Tag Archives: New Zealand

Our Worst Travel Moments — Caught in a Dangerous Area

We’ve had so many fantastic moments traveling the world continuously for the past five years. In spite of all the “regular” living, there have been challenging moments when things have gone wrong. To be fair, things go wrong even if you live in one place for five years.

We’re just thankful that it hasn’t been one of us waking up and asking the other “Who are you?” And we won’t write about the tsunami alert in Indonesia that turned out to be a huge wave of … wait for it … 2½ inches.

This is the thrd of a series of accounts of our worst moments. In spite of these few misadventures, we are still loving the life of continuous travel!

Caught in a Dangerous Area

Addis Ababa, Ethiopia

How did it happen?
Leaving New Zealand’s natural settings.

We generally travel slowly overland or by water trying not to take many flights. While we were in New Zealand, we had our eye on a 30-day cruise up the coast of Africa. The Ebola crisis was still very much in the news and I smugly predicted that many cruisers would cancel, believing they might somehow contract Ebola while visiting one of the ports. My guess was right. Indeed, there were enough cancellations (thank you Fox News) to make the cruise line offer cabins for less than $50 per person per day. We were stoked to get on board. The opportunity to spend 2 months in Cape Town and attend AfrikaBurn was an added bonus!

We used air miles to book a flight from Auckland, New Zealand to Cape Town, South Africa, the starting point of the cruise. For our hard earned air miles, United Airlines concocted a sadistic itinerary of more than 24 hours, changing planes in Bangkok, Thailand, then Ethiopia and again in Johannesburg, South Africa.

Cape Verde off the coast of Africa.

We departed Auckland for what became the journey from hell. Our layover in Bangkok stretched to more than 14 hours waiting for a plane that maybe had mechanical troubles. Bleary-eyed and exhausted, we arrived in Addis Ababa, Ethiopia having missed our third leg of the journey by a long shot. They announced that they were putting us up overnight in town for a flight the next day. Good. We badly needed to sleep at this point.

We were escorted to a fine hotel in the city, and by “fine” we mean the room had a bed and a bathroom. We were told emphatically not to leave the barbed-wire enclosed compound as it was just too dangerous outside. Cab drivers couldn’t be trusted and there was no place to go that was safe anyway.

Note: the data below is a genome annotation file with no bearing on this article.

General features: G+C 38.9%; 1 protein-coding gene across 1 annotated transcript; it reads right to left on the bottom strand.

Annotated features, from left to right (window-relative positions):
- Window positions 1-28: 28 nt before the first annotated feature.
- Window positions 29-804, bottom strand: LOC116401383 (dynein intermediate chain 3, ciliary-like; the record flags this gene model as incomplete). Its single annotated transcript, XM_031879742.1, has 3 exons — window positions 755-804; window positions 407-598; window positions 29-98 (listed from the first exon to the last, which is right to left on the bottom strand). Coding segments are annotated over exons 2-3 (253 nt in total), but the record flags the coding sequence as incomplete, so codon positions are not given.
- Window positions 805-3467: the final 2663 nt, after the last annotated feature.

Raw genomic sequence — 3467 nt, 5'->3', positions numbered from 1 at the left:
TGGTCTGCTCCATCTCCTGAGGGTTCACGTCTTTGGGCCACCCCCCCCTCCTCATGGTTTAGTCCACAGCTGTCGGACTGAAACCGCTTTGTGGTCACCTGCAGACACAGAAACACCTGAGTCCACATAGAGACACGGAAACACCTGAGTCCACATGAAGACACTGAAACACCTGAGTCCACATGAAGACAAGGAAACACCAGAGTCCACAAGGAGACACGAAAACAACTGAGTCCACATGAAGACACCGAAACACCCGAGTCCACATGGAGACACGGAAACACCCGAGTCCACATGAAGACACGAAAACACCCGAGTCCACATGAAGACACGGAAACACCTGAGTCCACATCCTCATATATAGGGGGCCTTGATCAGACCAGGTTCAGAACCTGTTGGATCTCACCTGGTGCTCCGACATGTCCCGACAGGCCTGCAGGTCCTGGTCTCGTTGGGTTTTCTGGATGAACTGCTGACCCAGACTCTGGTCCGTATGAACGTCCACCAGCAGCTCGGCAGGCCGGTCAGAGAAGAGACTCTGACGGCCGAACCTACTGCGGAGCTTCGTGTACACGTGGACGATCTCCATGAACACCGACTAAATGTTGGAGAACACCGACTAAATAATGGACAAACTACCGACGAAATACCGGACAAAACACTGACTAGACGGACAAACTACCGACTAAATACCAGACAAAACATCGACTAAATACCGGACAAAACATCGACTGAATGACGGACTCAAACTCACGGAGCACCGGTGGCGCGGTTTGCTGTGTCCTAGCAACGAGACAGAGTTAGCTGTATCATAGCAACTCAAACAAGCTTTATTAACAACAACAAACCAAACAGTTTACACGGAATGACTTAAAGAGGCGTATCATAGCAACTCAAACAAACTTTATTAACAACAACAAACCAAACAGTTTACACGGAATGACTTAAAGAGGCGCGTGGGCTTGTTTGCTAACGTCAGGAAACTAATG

At least the hotel had a bar. And, absolutely brilliant Ethiopian coffee.

The next day, the hotel jitney delivered us directly back to the airport for our uneventful flight to Johannesburg. And they already rescheduled our final leg of the journey to Cape Town.


We can’t really complain. We didn’t pay a cent to fly half-way around the world, not even baggage fees. Surprisingly, our bags made it to Cape Town the same time as us — three and half days later! We and our things made it safely to our next destination and that’s all that really matters.

Lesson Learned

We met nice fellow travelers and drank excellent coffee in Addis Ababa. It’s not a place we want to visit, but it confirms what G.K. Chesterton said, “An adventure is only an inconvenience rightly considered. An inconvenience is an adventure wrongly considered.”

Met on the road in Cape Verde, off the coast of Africa.
Other Stories in “Our Worst Travel Moments” Series:


Glow Worm Stars

The unmarked entrance to one of the three Abbey Caves.
The unmarked entrance to one of the three Abbey Caves.

One popular attraction in New Zealand is the glow worm caves. In Whangarei, where we were cow-sitting, there was a free, city-owned reserve with three caves (zoom the map below for the exact location). The trails leading to the caves are well marked but the caves themselves are off the beaten path and undeveloped. It’s even a bit of a challenge to find the entrances to the caves since they’re not signed and are somewhat hidden.

The hundreds of fine rock layers paint beautiful walls.
The hundreds of fine rock layers paint beautiful walls.